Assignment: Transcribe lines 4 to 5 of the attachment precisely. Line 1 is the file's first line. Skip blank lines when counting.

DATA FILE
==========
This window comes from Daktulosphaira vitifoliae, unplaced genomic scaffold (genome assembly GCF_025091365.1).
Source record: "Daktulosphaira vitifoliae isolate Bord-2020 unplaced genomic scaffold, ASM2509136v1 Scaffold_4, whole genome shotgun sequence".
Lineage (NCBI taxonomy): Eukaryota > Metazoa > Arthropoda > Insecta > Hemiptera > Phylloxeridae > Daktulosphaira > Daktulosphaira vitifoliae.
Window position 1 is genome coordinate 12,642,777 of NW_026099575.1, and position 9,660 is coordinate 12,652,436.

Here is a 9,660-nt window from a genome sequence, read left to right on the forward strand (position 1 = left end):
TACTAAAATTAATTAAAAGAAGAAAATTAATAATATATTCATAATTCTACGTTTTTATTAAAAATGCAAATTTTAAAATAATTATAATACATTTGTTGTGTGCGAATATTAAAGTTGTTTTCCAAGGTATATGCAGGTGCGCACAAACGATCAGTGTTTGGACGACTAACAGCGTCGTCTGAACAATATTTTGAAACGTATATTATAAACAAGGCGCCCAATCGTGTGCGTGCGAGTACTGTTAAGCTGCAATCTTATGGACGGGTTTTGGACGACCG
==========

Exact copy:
Window position 1 is genome coordinate 12,642,777 of NW_026099575.1, and position 9,660 is coordinate 12,652,436.

Here is a 9,660-nt window from a genome sequence, read left to right on the forward strand (position 1 = left end):